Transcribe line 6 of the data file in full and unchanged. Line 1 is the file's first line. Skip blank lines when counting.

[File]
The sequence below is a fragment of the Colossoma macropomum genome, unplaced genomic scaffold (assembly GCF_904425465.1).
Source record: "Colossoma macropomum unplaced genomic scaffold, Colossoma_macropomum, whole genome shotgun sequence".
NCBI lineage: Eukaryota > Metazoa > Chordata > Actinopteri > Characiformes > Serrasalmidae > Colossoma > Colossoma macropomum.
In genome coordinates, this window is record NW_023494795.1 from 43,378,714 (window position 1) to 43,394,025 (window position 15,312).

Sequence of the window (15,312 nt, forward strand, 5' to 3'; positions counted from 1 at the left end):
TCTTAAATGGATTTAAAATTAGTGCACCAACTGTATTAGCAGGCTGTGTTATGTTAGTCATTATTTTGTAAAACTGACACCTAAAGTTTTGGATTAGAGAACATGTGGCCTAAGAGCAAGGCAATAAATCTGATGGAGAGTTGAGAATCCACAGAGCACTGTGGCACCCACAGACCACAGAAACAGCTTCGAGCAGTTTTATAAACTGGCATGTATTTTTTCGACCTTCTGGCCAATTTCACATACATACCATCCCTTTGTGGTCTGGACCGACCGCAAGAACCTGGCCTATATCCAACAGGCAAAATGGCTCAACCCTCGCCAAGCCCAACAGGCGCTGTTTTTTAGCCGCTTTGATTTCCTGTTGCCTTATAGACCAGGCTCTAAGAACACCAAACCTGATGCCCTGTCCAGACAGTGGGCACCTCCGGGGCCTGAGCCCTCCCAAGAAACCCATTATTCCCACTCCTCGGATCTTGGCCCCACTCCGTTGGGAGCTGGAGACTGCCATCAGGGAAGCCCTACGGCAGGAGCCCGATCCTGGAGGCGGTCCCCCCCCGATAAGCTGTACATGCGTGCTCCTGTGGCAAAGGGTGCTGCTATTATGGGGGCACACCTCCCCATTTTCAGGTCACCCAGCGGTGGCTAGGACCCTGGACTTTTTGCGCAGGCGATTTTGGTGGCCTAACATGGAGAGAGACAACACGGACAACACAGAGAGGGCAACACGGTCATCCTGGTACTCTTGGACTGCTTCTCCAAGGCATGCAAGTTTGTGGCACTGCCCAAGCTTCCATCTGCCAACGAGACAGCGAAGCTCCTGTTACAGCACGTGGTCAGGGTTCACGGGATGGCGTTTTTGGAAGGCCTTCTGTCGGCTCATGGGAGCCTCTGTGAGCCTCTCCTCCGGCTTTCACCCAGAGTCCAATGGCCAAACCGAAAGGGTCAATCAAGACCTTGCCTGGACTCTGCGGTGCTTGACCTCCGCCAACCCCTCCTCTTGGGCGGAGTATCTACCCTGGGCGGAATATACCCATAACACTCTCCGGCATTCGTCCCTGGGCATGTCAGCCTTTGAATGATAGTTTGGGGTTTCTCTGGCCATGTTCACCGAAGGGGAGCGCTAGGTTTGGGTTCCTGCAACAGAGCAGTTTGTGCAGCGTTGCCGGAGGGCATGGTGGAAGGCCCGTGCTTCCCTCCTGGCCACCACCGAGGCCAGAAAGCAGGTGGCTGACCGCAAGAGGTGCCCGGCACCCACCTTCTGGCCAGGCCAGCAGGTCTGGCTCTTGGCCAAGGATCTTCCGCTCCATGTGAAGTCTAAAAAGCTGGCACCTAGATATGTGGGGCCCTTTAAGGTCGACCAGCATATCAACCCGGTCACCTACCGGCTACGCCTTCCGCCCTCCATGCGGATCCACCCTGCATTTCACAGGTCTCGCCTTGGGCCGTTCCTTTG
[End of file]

TCTTAAATGGATTTAAAATTAGTGCACCAACTGTATTAGCAGGCTGTGTTATGTTAGTCATTATTTTGTAAAACTGACACCTAAAGTTTTGGATTAGAGAACATGTGGCCTAAGAGCAAGGCAATAAATCTGATGGAGAGTTGAGAATCCACAGAGCACTGTGGCACCCACAGACCACAGAAACAGCTTCGAGCAGTTTTATAAACTGGCATGTATTTTTTCGACCTTCTGGCCAATTTCACATACATACCATCCCTTTGTGGTCTGGACCGACCGCAAGAACCTGGCCTATATCCAACAGGCAAAATGGCTCAACCCTCGCCAAGCCCAACAGGCGCTGTTTTTTAGCCGCTTTGATTTCCTGTTGCCTTATAGACCAGGCTCTAAGAACACCAAACCTGATGCCCTGTCCAGACAGTGGGCACCTCCGGGGCCTGAGCCCTCCCAAGAAACCCATTATTCCCACTCCTCGGATCTTGGCCCCACTCCGTTGGGAGCTGGAGACTGCCATCAGGGAAGCCCTACGGCAGGAGCCCGATCCTGGAGGCGGTCCCCCCCCGATAAGCTGTACATGCGTGCTCCTGTGGCAAAGGGTGCTGCTATTATGGGGGCACACCTCCCCATTTTCAGGTCACCCAGCGGTGGCTAGGACCCTGGACTTTTTGCGCAGGCGATTTTGGTGGCCTAACATGGAGAGAGACAACACGGACAACACAGAGAGGGCAACACGGTCATCCTGGTACTCTTGGACTGCTTCTCCAAGGCATGCAAGTTTGTGGCACTGCCCAAGCTTCCATCTGCCAACGAGACAGCGAAGCTCCTGTTACAGCACGTGGTCAGGGTTCACGGGATGGCGTTTTTGGAAGGCCTTCTGTCGGCTCATGGGAGCCTCTGTGAGCCTCTCCTCCGGCTTTCACCCAGAGTCCAATGGCCAAACCGAAAGGGTCAATCAAGACCTTGCCTGGACTCTGCGGTGCTTGACCTCCGCCAACCCCTCCTCTTGGGCGGAGTATCTACCCTGGGCGGAATATACCCATAACACTCTCCGGCATTCGTCCCTGGGCATGTCAGCCTTTGAATGATAGTTTGGGGTTTCTCTGGCCATGTTCACCGAAGGGGAGCGCTAGGTTTGGGTTCCTGCAACAGAGCAGTTTGTGCAGCGTTGCCGGAGGGCATGGTGGAAGGCCCGTGCTTCCCTCCTGGCCACCACCGAGGCCAGAAAGCAGGTGGCTGACCGCAAGAGGTGCCCGGCACCCACCTTCTGGCCAGGCCAGCAGGTCTGGCTCTTGGCCAAGGATCTTCCGCTCCATGTGAAGTCTAAAAAGCTGGCACCTAGATATGTGGGGCCCTTTAAGGTCGACCAGCATATCAACCCGGTCACCTACCGGCTACGCCTTCCGCCCTCCATGCGGATCCACCCTGCATTTCACAGGTCTCGCCTTGGGCCGTTCCTTTG